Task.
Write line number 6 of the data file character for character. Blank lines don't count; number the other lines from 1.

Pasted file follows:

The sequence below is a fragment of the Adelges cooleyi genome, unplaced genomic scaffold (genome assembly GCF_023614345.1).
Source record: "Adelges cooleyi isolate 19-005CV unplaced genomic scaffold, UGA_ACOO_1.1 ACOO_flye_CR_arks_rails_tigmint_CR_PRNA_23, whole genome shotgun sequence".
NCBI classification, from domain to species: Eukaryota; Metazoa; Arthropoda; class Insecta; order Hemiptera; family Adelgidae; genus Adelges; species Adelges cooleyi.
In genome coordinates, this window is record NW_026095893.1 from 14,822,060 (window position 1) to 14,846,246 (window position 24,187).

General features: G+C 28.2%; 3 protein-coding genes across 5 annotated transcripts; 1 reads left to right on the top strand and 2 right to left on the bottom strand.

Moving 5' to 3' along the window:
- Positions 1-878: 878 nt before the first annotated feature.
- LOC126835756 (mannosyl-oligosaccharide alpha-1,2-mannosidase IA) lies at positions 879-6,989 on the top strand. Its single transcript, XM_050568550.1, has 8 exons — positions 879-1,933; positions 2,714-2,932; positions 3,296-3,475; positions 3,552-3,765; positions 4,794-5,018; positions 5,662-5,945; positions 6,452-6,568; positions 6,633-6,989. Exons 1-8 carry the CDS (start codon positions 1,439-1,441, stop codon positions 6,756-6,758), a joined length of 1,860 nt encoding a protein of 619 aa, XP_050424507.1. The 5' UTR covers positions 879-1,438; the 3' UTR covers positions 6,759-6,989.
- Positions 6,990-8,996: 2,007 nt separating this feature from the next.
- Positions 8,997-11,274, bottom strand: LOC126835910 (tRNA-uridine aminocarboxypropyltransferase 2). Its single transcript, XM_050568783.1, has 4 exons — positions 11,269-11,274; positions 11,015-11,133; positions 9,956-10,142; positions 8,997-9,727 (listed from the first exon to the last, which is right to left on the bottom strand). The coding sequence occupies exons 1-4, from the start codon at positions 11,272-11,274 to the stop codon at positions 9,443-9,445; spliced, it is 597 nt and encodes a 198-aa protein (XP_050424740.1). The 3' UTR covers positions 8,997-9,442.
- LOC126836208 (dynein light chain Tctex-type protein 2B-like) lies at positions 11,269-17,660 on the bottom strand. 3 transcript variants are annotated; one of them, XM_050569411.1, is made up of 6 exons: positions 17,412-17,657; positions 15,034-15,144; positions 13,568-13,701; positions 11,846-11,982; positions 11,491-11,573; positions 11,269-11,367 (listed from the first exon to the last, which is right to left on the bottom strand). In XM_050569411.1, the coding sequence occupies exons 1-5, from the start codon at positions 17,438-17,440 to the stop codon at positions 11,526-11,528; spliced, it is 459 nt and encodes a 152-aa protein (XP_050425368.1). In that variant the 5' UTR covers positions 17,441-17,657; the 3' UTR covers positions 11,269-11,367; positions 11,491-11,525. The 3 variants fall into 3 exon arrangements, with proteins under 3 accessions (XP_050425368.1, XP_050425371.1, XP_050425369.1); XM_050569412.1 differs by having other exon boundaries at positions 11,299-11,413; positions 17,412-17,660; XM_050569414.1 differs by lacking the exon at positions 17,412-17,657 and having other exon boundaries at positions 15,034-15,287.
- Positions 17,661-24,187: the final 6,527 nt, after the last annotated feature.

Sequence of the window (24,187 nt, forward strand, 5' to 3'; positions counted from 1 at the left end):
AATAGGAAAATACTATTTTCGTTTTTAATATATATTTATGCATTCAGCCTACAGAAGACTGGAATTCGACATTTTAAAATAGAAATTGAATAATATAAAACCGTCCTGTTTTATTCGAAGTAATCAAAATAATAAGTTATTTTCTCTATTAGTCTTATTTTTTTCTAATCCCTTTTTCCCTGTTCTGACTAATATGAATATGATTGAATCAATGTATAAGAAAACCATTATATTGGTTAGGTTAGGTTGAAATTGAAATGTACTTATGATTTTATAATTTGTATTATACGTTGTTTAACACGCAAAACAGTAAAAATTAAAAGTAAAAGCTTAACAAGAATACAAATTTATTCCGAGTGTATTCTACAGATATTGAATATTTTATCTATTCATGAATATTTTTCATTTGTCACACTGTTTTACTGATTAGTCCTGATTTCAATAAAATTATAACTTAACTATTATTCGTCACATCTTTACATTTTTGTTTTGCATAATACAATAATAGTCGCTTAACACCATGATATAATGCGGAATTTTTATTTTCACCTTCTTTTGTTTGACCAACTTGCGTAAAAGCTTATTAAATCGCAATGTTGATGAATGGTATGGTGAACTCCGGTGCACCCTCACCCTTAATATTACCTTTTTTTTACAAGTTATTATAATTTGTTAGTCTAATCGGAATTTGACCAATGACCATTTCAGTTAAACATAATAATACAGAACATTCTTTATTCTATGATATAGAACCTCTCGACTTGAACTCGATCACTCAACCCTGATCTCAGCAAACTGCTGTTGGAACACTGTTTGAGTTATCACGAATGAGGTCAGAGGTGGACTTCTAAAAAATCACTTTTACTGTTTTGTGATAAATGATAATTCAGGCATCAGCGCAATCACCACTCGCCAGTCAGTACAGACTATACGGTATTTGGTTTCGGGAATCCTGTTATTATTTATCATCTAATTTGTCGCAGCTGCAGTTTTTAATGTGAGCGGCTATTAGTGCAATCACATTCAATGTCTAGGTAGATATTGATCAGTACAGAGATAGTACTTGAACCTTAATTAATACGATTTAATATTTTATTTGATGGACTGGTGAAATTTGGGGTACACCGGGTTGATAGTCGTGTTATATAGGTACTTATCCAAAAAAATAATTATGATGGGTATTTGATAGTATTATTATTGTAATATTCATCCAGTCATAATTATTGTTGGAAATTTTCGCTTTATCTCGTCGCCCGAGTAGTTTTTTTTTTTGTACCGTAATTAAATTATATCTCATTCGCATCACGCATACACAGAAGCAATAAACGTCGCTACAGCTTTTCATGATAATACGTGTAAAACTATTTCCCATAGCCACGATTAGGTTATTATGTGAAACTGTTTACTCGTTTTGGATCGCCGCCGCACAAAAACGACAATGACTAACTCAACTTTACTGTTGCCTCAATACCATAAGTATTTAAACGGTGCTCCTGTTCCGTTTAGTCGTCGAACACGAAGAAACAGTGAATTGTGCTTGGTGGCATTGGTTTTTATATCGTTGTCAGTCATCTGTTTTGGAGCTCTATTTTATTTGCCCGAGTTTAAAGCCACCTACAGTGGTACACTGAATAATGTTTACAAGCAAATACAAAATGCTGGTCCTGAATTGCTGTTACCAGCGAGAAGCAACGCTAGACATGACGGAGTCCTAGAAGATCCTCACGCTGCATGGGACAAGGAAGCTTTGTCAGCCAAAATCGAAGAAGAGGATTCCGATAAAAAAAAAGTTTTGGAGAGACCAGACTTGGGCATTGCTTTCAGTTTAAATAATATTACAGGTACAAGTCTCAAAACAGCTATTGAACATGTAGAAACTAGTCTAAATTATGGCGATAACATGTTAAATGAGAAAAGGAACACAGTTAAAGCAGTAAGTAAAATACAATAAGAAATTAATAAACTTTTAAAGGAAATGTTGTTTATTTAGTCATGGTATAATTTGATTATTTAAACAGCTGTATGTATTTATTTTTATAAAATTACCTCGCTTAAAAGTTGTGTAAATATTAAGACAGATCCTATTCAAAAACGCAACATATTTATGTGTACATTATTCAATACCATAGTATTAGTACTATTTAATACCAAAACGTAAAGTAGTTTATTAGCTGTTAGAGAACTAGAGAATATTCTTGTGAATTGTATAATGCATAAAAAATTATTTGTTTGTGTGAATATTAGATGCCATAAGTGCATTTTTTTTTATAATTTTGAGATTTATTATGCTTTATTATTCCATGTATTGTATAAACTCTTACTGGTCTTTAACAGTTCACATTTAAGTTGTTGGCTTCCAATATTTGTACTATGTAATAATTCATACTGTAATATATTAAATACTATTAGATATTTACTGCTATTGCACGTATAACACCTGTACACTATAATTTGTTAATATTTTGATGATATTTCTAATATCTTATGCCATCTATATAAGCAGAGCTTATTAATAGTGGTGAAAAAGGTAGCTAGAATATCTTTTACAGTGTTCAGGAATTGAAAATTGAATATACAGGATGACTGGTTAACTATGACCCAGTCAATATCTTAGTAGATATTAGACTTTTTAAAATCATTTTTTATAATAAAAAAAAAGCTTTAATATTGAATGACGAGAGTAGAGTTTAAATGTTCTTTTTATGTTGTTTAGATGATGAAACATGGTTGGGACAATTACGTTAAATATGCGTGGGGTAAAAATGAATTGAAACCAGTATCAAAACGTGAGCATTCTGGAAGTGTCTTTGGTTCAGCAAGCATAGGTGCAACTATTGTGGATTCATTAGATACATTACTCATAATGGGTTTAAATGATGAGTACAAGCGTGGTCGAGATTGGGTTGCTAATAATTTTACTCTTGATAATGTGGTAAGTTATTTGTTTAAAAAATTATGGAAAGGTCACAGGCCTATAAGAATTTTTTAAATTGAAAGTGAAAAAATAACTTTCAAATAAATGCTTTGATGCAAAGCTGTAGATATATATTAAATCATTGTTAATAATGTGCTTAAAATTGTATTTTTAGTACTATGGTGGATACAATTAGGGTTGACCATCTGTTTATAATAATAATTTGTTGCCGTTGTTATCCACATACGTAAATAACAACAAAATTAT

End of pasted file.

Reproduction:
Moving 5' to 3' along the window: